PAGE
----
Kathryn Manion credits a Catholic grade school and high school for helping her win the prestigious Sophie Kerr prize at Washington College. (Tom McCarthy Jr. | CR Staff)
NDP grad earns 2012 Sophie Kerr prize
July 18, 2012
By Elizabeth Lowe
When she was named the recipient of the nation’s most generous undergraduate literary prize, Kathryn Manion was at a loss for words, which is ironic for the 22-year-old parishioner of St. Louis, Clarksville.
In May, Manion was named Washington College’s 2012 Sophie Kerr prize recipient. The prize is awarded annually to a graduating senior with the best talent and future in the literary field, according to the Chestertown college’s website.
The portfolio Manion submitted for the award included two short stories, each about 15 pages; two short story excerpts, each about three pages; and her 65-page senior thesis, which examined the cultural and literary impacts of letter writing and the postal system in 19th century England.
Manion is a 2004 graduate of St. Louis School and a 2008 graduate of Notre Dame Preparatory School in Towson.
“You get a certain caliber of education when you go there,” Manion said of her Catholic schools experience, “and I think the attention that I got, especially in my English classes, especially from a young age, I was given a very solid background in my writing skills.”
“I was exceedingly prepared for college when I got there,” Manion said, although she didn’t find college to be easy. “My overall academic background really made me the student that I was in college and helped me achieve what I did academically.”
Diane Adams, a retired St. Louis School language arts teacher who taught Manion in eighth grade, remembers her writing and rewriting essays.
“She would rewrite until she felt satisfied,” Adams said. “She was able to explain herself pretty well in words. She never seemed to be at a loss for words.”
Manion was on the literary magazine staff at NDP, where Danielle Jablonski was the adviser for that initiative and her English and creative writing teacher.
“She really had a wonderful understanding and appreciation for words and the written language,” Jablonski said. “She really was very much in touch with the power of words and making them work to their greatest potential. That was apparent to me, even back in 11th grade.”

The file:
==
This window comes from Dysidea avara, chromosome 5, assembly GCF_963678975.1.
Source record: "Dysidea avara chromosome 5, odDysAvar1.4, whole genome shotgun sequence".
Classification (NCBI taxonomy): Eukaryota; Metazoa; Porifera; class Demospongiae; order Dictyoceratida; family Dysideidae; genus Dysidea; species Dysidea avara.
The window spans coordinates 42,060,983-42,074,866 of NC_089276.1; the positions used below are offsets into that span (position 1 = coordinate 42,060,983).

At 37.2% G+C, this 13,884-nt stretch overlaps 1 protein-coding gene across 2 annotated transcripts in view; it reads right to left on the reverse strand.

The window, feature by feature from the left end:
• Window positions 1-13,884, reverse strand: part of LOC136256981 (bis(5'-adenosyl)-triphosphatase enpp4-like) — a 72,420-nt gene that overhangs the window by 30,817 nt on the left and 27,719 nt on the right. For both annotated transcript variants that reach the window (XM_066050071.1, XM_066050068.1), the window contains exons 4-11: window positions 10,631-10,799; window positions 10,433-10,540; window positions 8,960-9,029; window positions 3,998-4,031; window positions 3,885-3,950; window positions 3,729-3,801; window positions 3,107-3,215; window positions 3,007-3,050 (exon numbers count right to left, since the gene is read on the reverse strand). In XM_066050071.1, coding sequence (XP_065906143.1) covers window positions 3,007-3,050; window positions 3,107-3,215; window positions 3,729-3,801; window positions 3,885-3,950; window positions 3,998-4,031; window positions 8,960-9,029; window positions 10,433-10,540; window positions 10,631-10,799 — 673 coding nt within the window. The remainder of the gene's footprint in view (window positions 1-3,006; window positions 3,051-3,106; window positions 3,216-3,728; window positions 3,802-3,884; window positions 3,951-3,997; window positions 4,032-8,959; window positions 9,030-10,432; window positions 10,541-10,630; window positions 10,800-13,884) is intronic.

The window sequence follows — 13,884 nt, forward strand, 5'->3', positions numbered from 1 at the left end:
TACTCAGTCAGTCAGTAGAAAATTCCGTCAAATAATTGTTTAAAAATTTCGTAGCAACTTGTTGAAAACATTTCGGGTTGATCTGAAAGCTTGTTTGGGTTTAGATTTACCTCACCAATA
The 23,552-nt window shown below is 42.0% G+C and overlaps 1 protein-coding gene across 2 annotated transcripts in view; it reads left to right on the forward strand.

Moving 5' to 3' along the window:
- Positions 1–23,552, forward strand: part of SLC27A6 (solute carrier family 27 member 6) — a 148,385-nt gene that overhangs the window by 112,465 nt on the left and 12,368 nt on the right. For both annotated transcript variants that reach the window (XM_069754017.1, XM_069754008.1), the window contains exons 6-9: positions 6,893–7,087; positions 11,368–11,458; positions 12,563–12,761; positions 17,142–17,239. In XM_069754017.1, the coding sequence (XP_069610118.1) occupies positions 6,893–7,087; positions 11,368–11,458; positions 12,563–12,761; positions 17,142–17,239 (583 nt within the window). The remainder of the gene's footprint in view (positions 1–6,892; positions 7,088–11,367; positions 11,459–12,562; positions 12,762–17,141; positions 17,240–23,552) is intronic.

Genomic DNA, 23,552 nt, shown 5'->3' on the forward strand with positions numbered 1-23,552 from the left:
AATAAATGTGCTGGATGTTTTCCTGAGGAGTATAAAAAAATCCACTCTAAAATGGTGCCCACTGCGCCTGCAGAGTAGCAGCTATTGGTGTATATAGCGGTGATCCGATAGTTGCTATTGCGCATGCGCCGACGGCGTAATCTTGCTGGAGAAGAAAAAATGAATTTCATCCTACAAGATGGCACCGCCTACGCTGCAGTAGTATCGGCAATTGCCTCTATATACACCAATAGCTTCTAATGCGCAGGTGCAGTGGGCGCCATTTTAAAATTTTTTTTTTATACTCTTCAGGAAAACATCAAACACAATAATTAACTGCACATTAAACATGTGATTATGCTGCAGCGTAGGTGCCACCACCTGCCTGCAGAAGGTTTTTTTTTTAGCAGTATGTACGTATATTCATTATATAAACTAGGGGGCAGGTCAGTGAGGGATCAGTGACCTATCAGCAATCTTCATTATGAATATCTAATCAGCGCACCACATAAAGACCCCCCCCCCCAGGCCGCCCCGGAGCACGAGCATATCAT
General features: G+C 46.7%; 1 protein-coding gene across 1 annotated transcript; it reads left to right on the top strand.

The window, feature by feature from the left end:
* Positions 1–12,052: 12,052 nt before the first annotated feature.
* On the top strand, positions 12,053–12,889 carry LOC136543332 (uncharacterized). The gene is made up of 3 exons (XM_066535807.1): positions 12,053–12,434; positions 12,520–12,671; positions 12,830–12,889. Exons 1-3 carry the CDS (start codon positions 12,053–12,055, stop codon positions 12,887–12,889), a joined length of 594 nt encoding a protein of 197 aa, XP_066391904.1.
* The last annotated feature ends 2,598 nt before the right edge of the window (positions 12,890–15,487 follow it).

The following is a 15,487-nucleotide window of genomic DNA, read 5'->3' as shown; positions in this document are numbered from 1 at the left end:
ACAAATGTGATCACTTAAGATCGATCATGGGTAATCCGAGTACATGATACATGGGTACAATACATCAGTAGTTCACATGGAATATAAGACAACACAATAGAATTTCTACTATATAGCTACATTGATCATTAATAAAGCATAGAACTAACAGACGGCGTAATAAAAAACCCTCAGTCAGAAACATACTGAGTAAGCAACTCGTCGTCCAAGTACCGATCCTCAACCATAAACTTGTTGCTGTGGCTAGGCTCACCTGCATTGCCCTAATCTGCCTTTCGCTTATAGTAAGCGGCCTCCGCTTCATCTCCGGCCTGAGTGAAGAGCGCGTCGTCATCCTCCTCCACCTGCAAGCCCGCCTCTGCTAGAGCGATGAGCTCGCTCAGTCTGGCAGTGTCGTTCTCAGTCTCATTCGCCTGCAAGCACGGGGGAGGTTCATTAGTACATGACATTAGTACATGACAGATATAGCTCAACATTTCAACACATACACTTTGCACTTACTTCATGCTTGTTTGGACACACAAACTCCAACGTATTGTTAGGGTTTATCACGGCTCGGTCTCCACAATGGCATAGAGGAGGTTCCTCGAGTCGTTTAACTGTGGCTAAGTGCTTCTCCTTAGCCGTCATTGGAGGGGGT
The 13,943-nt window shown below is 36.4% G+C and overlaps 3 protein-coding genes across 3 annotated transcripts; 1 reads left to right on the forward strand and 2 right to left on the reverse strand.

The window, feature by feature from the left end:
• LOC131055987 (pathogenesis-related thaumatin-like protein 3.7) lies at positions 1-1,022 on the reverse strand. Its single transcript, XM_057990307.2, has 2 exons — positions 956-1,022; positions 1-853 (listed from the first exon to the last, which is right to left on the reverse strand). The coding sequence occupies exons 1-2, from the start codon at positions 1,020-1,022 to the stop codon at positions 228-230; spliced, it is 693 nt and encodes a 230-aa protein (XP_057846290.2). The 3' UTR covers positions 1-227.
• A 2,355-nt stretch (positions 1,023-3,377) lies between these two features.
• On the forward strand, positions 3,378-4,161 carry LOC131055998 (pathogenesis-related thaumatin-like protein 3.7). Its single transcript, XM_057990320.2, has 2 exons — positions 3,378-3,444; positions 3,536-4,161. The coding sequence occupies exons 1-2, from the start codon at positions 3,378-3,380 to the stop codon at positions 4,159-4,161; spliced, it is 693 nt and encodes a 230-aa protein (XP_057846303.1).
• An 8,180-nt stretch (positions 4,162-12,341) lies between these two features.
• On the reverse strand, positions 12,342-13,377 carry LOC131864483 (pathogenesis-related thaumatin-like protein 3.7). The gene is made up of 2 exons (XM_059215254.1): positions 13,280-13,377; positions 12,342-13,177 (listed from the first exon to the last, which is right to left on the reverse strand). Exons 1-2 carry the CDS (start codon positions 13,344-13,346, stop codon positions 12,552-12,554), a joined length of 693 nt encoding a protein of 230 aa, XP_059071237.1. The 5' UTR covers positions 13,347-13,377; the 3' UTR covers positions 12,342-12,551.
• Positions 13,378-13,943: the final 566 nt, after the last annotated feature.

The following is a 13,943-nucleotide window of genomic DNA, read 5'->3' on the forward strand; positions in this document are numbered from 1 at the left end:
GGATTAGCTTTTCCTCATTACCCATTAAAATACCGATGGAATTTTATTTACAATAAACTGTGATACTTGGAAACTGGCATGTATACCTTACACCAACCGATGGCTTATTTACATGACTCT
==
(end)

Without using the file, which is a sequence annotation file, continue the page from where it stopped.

She majored in English and minored in creative writing and anthropology at Washington College, graduating in May, after Manion and the other four Sophie Kerr finalists had traveled to New York City, where the winner was announced.
“I was at a loss for words,” Manion said. “I feel very honored to have my writing recognized. I’ve always considered myself a writer, (but) to have other people recognize and like my writing is very encouraging.”
The Kerr award comes with a check of more than $58,000. The money is meant to help the winner with future writing endeavors, said Manion, who is currently
using some of her prize money on a month-long graduate level course at the University of Denver’s Publishing Institute.
She also plans to travel for inspiration and for a master of fine arts or a master’s in English.
“Winning has opened so many doors, beyond a check,” Manion said. “It’s helped me to meet people, establish connections. I’m extremely blessed and grateful for this great honor and I have every intention to pursue it and make the most of what I’ve been given.”
She enjoys reading fiction, and her favorite authors are Jane Austen and George Eliot. Manion, who uses a computer to write, draws inspiration from everyday life – observing people in the grocery store and movie theatre, for example.
“Hearing people talk and how they sound, I think helps when you’re writing dialogue and you’re coming up with a character and getting their voice,” said Manion.”
Copyright (c) July 18, 2012 CatholicReview.org